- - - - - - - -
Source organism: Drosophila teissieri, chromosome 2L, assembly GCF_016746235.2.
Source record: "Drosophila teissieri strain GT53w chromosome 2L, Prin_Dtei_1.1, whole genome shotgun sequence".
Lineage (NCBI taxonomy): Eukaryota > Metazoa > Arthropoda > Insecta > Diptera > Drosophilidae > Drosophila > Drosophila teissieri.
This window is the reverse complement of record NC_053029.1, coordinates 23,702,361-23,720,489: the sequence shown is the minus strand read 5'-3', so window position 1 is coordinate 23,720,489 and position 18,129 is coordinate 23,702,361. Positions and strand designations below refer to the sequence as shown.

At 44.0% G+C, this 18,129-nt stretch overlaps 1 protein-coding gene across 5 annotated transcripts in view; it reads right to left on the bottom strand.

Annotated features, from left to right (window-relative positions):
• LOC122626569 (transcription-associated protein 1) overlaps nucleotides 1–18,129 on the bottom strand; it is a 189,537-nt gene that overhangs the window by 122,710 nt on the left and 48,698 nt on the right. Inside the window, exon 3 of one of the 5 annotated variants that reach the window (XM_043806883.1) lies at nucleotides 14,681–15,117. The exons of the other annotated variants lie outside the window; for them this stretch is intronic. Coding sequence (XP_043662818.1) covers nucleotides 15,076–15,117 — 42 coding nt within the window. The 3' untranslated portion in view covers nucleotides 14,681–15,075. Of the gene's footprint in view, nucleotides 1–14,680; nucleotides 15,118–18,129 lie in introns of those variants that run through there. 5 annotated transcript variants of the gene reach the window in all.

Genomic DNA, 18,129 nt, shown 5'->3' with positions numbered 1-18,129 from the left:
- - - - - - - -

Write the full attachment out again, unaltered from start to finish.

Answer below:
Source organism: Drosophila teissieri, chromosome 2L, assembly GCF_016746235.2.
Source record: "Drosophila teissieri strain GT53w chromosome 2L, Prin_Dtei_1.1, whole genome shotgun sequence".
Lineage (NCBI taxonomy): Eukaryota > Metazoa > Arthropoda > Insecta > Diptera > Drosophilidae > Drosophila > Drosophila teissieri.
This window is the reverse complement of record NC_053029.1, coordinates 23,702,361-23,720,489: the sequence shown is the minus strand read 5'-3', so window position 1 is coordinate 23,720,489 and position 18,129 is coordinate 23,702,361. Positions and strand designations below refer to the sequence as shown.

At 44.0% G+C, this 18,129-nt stretch overlaps 1 protein-coding gene across 5 annotated transcripts in view; it reads right to left on the bottom strand.

Annotated features, from left to right (window-relative positions):
• LOC122626569 (transcription-associated protein 1) overlaps nucleotides 1–18,129 on the bottom strand; it is a 189,537-nt gene that overhangs the window by 122,710 nt on the left and 48,698 nt on the right. Inside the window, exon 3 of one of the 5 annotated variants that reach the window (XM_043806883.1) lies at nucleotides 14,681–15,117. The exons of the other annotated variants lie outside the window; for them this stretch is intronic. Coding sequence (XP_043662818.1) covers nucleotides 15,076–15,117 — 42 coding nt within the window. The 3' untranslated portion in view covers nucleotides 14,681–15,075. Of the gene's footprint in view, nucleotides 1–14,680; nucleotides 15,118–18,129 lie in introns of those variants that run through there. 5 annotated transcript variants of the gene reach the window in all.

Genomic DNA, 18,129 nt, shown 5'->3' with positions numbered 1-18,129 from the left: